This is a guest post by Scott Rutherford, who works in quality assurance at a nuclear shipyard, and specializes in performance improvement. He blogs at Square Peg Musings.
“It is most important that top management be quality-minded. In the absence of sincere manifestation of interest from the top, little will happen from below.” – Joseph Juran
This quote began Quality Progress’ September 1986 review of Dr. Juran as an honorary member of the American Society for Quality Control (as ASQ was then called). It has stuck with me like a musical earworm; seemingly to pop up again and again when I read blog posts on changing organizational culture, items pontificating on employee engagement, or people lamenting the fact that senior leadership failed again in their role of championing change.
The earworm struck last night as our local ASQ section hosted a presentation from a local manufacturer’s director of quality. He was hired to effect culture change. He called in a quality “guru” to help and got some good advice on how to proceed with limited leadership buy-in. For the first 18 months, they were highly successful in effecting change; energizing the workforce, breaking silos, and seeing some real success. The quality director was ready to implement round two of changes…until he was told by top management that, “Thanks, you have made some good change for now, but we need to get back to being a manufacturer. “
I did ask one question that still has gone unanswered, not only by this director of quality but also other quality “gurus” out there: “Did you specify the necessary outcomes, behaviors, and expectations to top management?”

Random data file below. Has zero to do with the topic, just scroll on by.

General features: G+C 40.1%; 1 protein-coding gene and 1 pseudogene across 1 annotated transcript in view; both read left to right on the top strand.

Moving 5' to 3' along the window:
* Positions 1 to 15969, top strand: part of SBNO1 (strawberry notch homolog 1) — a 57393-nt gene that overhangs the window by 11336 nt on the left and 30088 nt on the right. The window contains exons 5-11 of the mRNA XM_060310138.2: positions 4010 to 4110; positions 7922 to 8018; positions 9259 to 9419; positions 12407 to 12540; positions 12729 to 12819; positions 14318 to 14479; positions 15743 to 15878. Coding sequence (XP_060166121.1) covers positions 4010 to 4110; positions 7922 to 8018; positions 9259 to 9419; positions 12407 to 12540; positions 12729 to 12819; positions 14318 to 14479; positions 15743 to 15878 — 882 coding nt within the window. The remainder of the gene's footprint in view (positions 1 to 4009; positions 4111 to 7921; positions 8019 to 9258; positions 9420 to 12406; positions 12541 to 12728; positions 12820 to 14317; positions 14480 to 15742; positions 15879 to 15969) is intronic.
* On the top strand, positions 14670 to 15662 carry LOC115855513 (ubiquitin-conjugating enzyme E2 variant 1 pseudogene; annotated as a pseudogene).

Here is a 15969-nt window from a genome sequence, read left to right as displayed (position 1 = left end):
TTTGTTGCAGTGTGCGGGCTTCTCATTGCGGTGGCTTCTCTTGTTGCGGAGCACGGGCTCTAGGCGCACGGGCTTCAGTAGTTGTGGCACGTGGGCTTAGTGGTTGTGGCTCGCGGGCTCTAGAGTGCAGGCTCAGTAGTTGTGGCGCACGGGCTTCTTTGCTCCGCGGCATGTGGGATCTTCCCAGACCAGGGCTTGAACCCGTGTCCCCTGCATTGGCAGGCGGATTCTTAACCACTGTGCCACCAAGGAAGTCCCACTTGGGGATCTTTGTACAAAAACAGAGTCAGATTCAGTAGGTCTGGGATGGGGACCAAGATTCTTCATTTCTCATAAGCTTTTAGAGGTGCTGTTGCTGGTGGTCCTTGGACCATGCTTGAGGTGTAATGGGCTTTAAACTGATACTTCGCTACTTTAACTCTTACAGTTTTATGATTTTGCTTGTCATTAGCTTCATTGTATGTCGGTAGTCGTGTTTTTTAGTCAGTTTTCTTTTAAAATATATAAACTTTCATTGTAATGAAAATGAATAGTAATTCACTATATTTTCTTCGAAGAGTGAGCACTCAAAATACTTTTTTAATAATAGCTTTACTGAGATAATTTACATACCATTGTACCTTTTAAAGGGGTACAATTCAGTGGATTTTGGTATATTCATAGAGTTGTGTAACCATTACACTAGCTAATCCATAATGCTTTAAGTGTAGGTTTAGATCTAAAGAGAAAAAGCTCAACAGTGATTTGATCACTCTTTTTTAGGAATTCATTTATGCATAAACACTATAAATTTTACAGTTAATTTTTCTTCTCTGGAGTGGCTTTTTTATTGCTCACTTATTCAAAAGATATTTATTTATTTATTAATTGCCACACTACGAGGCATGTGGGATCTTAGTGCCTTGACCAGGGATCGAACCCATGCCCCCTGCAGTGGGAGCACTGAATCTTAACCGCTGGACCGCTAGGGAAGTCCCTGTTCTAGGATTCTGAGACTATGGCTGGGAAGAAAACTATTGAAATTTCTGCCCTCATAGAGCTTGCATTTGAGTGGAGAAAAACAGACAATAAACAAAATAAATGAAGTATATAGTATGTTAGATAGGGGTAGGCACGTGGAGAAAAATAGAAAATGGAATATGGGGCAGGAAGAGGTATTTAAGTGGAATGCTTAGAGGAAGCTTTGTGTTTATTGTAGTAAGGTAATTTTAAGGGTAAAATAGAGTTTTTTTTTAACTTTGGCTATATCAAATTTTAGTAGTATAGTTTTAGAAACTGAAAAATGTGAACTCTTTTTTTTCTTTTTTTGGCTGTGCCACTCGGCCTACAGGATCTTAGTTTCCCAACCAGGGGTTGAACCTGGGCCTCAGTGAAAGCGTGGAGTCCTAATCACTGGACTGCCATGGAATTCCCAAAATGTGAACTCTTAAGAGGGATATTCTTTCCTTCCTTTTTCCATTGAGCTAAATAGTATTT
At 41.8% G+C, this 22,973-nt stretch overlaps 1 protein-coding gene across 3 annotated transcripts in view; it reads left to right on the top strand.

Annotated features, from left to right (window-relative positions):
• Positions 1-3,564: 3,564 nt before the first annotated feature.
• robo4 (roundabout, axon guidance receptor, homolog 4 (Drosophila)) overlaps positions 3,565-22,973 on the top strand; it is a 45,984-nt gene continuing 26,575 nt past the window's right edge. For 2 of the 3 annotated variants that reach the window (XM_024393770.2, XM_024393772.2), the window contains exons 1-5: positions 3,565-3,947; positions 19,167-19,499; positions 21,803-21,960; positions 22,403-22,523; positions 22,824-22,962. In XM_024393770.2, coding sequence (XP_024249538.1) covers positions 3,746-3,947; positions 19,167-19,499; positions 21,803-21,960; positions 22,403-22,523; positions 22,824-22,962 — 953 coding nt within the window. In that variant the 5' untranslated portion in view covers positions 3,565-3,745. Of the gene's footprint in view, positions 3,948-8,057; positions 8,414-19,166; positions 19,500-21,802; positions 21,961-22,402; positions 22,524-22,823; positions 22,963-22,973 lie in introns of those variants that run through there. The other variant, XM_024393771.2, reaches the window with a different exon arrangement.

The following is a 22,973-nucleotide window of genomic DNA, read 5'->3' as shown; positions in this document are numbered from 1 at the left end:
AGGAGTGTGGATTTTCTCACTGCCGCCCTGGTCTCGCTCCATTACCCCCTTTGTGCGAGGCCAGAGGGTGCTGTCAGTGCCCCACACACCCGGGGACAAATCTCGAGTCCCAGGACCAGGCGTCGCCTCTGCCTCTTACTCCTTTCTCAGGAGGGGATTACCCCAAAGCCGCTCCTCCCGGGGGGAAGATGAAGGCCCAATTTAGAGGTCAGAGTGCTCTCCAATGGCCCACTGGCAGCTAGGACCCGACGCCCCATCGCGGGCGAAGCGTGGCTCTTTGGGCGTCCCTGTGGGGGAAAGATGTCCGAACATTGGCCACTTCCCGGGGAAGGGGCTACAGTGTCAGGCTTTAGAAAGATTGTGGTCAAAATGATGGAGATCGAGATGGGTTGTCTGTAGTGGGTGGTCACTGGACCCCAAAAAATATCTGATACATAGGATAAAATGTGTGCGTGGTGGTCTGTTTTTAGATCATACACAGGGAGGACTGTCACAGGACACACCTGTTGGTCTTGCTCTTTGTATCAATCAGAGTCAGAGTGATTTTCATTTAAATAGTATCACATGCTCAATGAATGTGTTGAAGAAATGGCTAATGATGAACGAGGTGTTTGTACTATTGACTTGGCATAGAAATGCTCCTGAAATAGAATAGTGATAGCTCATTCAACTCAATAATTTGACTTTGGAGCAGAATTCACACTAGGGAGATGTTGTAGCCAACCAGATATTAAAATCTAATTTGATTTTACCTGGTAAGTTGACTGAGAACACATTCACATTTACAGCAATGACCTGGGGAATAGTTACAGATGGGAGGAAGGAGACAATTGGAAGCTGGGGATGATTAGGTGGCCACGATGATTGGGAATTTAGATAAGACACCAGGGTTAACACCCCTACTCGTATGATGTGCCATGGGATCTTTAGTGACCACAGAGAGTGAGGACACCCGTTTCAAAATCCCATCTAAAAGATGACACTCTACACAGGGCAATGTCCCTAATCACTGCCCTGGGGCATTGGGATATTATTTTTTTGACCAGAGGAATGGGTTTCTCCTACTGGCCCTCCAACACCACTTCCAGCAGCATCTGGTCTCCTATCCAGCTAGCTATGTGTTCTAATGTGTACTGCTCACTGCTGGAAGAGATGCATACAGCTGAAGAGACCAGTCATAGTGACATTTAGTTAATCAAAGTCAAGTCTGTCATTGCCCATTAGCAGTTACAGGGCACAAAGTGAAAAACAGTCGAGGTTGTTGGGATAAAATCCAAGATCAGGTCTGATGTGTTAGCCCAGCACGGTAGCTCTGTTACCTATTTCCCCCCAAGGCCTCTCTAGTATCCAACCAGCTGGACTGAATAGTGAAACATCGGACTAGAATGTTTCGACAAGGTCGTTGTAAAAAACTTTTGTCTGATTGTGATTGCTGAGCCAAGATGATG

I did not ask the follow-on question of, “How would you hold top management accountable to the outcomes, behaviors, and expectations that you need to be successful?” I have not seen a lot of literature on how quality practitioners need to achieve meaningful actions as answers to these questions.
As a senior leader in our organization I am also faced with not only creating the environment for change but also with clearly communicating when change needs to occur. For example, my quality manager came to me with a request to redirect a critical resource to his project in support of clarifying organizational self-assessment metrics. I told him no. The priorities of that resource are correct.
If that was the extent of my answer there could be a misperception that I was not “quality-minded.” But my quality manager came back to me requesting clarification, and after our discussion left with a better understanding why I responded the way I did. He may not have liked it but he better understood my reasoning.
There are so many improvement initiatives that are born with great fanfare and energy, especially when there is a senior leader championing the change. When the focus is shifted away from the care and feeding of that initiative, there has to be discussion with senior leadership on the change and dialog on what expectations are needed to support the change in leadership perspective. That’s not all. There must be focus on the current improvement initiatives to keep good momentum going. This is often not understood by both parties, which leads to frustration from the quality community.
Organizational priorities change. The quality practitioner needs to be proactive in specifying the expectations required to show senior leadership support and finding the magic wand that keeps senior leadership committed to change once the first successes have been achieved.